Baby boomers represent a generation of super collectors. They have often accumulated fancy dinnerware, traditional furnishings, and decorative objects representing decades of style trends.

The number of “family treasures” a person can collect over several decades can be overwhelming. Outside of items baby boomers purchased, baby boomers also likely held onto gifts from weddings, birthdays, and milestone anniversaries.  Baby boomers saved these with good intentions to bequeath them to children and grandchildren. The trouble is, in increasing numbers, these heirs don’t want or need their parents’ china, crystal, dining chairs, or nesting tables.

So what should baby boomers do with all that stuff if they’re planning to downsize their residence from a big house to a small condo in a retirement community? How should they update estate planning documents if they find out their adult children would need to rent a storage room larger than a studio apartment just to hold all the stuff Mom and Dad want to pass down?

Family meetings help

Quite often, the simplest action a baby boomer can take is to hold a family meeting with his estate planning attorney present in order to answer everyone’s questions.

Prior to the meeting, the baby boomers put together a list of personal belongings they would like to bequeath to heirs. The estate planning attorney reviews the list to see if there would be any negative effect financially or tax-wise for the beneficiaries. In some cases, it may be necessary to have antiques, furnishings and artwork appraised professionally.

At the meeting, the loved ones hear directly from their Mom or Dad who they want to take possession of certain items, when, and why. And, perhaps most importantly, these beneficiaries have a safe space to voice either acceptance or rejection of the items.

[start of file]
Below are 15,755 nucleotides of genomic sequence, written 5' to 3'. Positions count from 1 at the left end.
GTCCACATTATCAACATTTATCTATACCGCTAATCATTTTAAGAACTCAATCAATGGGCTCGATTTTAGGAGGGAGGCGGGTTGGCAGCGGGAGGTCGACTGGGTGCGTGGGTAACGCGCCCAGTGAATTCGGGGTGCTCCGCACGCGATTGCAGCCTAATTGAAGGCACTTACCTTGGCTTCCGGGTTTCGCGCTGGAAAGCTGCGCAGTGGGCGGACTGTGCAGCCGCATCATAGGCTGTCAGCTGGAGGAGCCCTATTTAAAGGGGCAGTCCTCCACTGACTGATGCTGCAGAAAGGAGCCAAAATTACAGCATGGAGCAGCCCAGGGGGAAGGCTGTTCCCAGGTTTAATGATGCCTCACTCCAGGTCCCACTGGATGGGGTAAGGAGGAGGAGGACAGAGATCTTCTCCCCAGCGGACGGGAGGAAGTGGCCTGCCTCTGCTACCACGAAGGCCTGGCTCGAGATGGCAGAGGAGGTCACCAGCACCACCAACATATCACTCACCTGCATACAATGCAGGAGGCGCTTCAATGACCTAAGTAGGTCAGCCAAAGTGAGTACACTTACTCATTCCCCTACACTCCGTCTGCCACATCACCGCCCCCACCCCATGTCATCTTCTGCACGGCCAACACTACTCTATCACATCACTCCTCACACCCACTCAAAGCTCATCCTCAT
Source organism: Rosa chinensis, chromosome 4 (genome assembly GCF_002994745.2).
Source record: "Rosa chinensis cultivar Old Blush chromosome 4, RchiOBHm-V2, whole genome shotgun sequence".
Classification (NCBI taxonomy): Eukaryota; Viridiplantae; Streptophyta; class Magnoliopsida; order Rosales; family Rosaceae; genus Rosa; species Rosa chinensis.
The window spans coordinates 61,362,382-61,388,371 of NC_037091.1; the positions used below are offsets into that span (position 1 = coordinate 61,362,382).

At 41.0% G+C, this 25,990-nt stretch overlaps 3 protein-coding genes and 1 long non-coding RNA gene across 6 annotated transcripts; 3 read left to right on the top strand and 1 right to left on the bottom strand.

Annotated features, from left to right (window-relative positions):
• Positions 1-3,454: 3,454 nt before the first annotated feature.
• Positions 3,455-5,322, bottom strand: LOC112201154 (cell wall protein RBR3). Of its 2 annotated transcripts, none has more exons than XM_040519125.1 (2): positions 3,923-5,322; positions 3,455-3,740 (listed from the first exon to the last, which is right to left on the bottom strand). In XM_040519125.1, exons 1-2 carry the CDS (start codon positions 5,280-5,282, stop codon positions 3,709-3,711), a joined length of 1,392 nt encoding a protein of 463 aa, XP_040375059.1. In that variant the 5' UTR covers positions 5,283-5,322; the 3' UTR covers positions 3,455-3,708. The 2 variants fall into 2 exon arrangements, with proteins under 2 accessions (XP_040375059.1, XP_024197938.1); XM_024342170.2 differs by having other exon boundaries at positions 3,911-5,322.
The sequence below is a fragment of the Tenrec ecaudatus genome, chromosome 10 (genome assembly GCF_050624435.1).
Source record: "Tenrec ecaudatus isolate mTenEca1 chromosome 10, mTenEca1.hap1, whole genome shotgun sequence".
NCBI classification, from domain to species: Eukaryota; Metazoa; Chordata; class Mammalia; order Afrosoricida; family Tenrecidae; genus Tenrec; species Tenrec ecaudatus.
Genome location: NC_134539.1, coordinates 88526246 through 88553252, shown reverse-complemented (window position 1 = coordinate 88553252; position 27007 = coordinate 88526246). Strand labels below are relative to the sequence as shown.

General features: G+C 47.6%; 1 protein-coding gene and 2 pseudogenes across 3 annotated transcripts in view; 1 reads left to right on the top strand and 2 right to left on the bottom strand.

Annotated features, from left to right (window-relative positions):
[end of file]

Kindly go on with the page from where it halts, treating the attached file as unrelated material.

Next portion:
There will always be adult children who, in trying to avoid what they felt would be a difficult or stressful conversation of telling Mom or Dad “no thanks,” simply accepted items they didn’t want rather than put up a fight. As soon as Mom or Dad passed away, they sold or tossed the lot into a donation bin.

A family meeting facilitated by an estate planning attorney can help avoid confusion, hurt feelings, and stress over what happens to baby boomers most treasured belongings.

Shedding begins at home

The New York Times recently ran an interesting feature on this issue faced by more and more aging adults who accumulated a lifetime of heirlooms but found that their loved ones don’t want or have need of these items.

“Today’s young adults tend to acquire household goods that they consider temporary or disposable, from online retailers or stores like Ikea and Target, instead of inheriting them from parents or grandparents. … This represents a significant shift in material culture,” the article said.

The change in aesthetic from lavish furnishings and collections to minimalism and uncluttered spaces has led to an uptick in the senior move management industry, the article said.

The Times presented several possible solutions for seniors and baby boomers seeking to shed belongings. The first step is to emotionally let go of possessions your children decide they don’t want. After that, donate the unwanted items to charity, hold an auction, or sell the items in a consignment shop or online. In some cases, a senior person simply rents a storage unit, though this just postpones the inevitable.

Contact Gary in case you are facing a downsizing dilemma or have questions about how to talk to your family about bequeathing personal collections and treasured belongings, – by phone @ 847.719.1300 or click here to contact via web form.

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